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 Post subject: Ringwood residents hail judge's reversal
PostPosted: Sun Aug 19, 2007 9:32 pm 
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Ringwood residents hail judge's reversal ... k3MTczNTE4

Wednesday, July 25, 2007


The multimillion-dollar claim by Upper Ringwood residents against Ford Motor Co. is headed for state court after a judge ultimately rejected Ford's arguments that the lawsuit should be heard at the federal level.

The decision, made public this week, was treated as good news by the residents and their attorneys, who adhere to the belief that the state system is more pro-citizen and pro-environment than federal courts.

"It's a blessing," Wayne Mann, one of the community leaders, said Tuesday. "We'll finally get a chance to present the evidence to a jury, and I don't think that would have happened in a federal court."

More than 700 current and former residents claim in their suit that a multitude of illnesses including cancers, asthma, and skin diseases have been caused by waves of industrial waste dumped in their neighborhood by Ford. The auto giant's contractors failed to remove huge dumps of toxic sludge in a Superfund cleanup a decade ago, and the complaint alleges fraud and negligence and seeks medical monitoring and financial compensation.

In a renewed cleanup, Ford -- again under the direction of the federal Environmental Protection Agency -- has removed more than 25,000 tons of paint sludge from the site since 2004. Excavation work continues, but no one can say if the former mining area will ever be free of contamination.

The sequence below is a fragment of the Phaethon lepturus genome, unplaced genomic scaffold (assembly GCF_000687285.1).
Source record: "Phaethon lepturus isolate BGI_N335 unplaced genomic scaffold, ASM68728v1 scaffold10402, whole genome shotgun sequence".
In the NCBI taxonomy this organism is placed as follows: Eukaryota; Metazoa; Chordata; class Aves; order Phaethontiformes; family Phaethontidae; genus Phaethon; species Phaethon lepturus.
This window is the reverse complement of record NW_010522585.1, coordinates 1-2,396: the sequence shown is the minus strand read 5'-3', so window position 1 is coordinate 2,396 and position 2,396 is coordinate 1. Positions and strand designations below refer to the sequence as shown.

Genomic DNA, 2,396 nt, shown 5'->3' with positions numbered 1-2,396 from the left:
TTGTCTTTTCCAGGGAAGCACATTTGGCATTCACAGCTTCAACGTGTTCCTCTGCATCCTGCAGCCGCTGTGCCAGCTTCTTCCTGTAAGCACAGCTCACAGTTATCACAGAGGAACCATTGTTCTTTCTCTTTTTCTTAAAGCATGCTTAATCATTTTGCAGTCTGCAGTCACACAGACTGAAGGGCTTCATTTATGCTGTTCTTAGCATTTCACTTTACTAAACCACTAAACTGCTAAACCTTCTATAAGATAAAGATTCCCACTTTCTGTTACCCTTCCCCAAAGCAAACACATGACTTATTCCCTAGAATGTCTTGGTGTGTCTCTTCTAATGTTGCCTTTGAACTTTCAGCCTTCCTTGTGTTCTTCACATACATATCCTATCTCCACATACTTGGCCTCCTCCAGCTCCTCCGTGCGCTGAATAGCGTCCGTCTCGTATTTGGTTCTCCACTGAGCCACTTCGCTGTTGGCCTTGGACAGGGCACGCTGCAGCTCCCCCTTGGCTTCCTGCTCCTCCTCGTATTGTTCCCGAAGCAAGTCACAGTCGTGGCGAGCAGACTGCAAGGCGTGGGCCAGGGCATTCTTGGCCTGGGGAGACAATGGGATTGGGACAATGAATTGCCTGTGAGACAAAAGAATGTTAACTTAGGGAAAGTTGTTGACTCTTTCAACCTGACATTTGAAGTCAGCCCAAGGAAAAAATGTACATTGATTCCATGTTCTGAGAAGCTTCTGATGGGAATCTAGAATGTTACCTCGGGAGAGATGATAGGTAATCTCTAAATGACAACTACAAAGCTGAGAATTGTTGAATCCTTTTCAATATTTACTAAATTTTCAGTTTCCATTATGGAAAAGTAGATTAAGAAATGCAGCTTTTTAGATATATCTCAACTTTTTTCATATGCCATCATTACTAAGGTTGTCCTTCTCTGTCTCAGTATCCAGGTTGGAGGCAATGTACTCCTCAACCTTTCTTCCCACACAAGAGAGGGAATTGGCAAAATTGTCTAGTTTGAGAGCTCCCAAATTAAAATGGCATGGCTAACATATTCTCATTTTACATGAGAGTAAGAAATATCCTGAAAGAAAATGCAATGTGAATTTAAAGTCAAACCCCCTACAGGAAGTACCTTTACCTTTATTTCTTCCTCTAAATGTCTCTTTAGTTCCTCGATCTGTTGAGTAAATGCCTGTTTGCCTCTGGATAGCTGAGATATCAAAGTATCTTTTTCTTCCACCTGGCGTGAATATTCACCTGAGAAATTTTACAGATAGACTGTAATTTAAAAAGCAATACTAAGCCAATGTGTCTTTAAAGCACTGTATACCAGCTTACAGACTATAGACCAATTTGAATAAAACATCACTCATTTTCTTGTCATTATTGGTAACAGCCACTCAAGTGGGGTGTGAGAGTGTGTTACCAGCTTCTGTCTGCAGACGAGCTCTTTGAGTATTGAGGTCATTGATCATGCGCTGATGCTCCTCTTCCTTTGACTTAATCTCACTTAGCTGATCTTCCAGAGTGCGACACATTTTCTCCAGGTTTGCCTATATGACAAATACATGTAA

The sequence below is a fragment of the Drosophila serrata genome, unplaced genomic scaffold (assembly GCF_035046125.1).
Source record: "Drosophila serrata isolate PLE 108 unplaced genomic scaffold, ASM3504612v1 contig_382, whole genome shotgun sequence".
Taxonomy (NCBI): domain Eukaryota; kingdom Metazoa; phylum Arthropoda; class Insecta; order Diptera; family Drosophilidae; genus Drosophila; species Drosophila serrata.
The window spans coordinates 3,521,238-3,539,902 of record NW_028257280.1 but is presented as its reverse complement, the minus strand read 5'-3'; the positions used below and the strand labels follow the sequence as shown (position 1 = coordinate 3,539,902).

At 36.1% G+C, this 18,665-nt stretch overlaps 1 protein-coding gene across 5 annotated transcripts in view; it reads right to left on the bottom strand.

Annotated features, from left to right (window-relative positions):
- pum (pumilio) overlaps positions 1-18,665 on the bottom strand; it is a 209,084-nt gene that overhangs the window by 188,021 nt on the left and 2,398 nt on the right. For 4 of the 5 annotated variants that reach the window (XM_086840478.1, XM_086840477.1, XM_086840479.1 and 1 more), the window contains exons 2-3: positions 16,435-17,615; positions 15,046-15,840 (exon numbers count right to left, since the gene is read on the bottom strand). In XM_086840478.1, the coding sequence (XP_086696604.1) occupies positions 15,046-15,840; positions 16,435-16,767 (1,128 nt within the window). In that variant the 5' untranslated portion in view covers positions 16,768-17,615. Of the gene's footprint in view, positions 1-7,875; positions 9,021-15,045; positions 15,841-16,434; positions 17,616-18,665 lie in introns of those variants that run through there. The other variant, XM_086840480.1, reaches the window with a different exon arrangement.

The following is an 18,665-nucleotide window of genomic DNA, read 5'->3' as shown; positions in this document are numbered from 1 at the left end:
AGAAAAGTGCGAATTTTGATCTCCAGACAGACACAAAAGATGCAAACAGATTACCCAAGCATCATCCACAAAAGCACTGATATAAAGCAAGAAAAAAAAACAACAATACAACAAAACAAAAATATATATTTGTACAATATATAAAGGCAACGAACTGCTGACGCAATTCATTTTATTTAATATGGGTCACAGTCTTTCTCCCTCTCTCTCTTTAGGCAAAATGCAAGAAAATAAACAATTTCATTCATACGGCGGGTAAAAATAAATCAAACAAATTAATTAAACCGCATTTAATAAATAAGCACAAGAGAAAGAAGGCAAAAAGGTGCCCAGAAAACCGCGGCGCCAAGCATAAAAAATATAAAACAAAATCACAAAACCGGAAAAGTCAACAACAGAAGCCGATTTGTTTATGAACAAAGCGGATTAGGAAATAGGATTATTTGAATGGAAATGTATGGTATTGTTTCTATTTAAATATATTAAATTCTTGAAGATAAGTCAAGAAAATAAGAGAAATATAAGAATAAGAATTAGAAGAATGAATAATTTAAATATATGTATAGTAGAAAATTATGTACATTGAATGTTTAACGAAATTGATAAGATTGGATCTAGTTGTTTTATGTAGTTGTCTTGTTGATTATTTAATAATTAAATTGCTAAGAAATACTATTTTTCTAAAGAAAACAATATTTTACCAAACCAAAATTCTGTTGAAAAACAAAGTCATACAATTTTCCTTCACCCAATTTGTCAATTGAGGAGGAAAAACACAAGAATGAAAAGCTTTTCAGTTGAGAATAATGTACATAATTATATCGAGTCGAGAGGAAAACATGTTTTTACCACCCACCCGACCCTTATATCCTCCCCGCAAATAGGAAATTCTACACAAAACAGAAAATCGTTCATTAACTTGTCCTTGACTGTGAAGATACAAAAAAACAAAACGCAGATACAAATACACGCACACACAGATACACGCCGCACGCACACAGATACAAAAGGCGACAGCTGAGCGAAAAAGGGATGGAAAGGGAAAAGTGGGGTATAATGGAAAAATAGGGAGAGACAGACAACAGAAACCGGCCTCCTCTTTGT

Ford spokesman Jon Holt said on Tuesday, "The company is reviewing the opinion and has no further comment."

Ford's lawyers argued a year ago that the matter should be heard in federal court because the company is working under the direction of the EPA, a federal agency. U.S. District Judge Joel A. Pisano in Newark initially agreed and sent the case to the federal system.

But in another case -- Watson v. Philip Morris Cos. -- the U.S. Supreme Court recently ruled that acting under a federal officer does not mean that a case should be heard at the federal level. Pisano cited the case in reversing his decision.

He said in part, "The fact that the federal government is directing, supervising and monitoring a company's activities does not necessarily allow the company to remove a case to federal court on the basis that the company is 'acting under' an 'officer' of the United States."

Kevin Madonna, one of the lawyers representing the residents, said that "the decision made it clear that a defendant who fails to comply with federal laws cannot claim that it was acting under the direction of a federal officer."

The suit also names Ringwood as a defendant. Al Telsey, a lawyer for the borough, said the move back to state Superior Court in Paterson was expected, given the Supreme Court decision.

"We're disappointed that the case is being pingponged back and forth, because it disserves the plaintiffs and it disserves the borough, to have to repeat everything we did before. This case has been going on for a year and a half," Telsey said, noting that it was filed in January 2006.

Staff Writer Jan Barry contributed to this article. E-mail:

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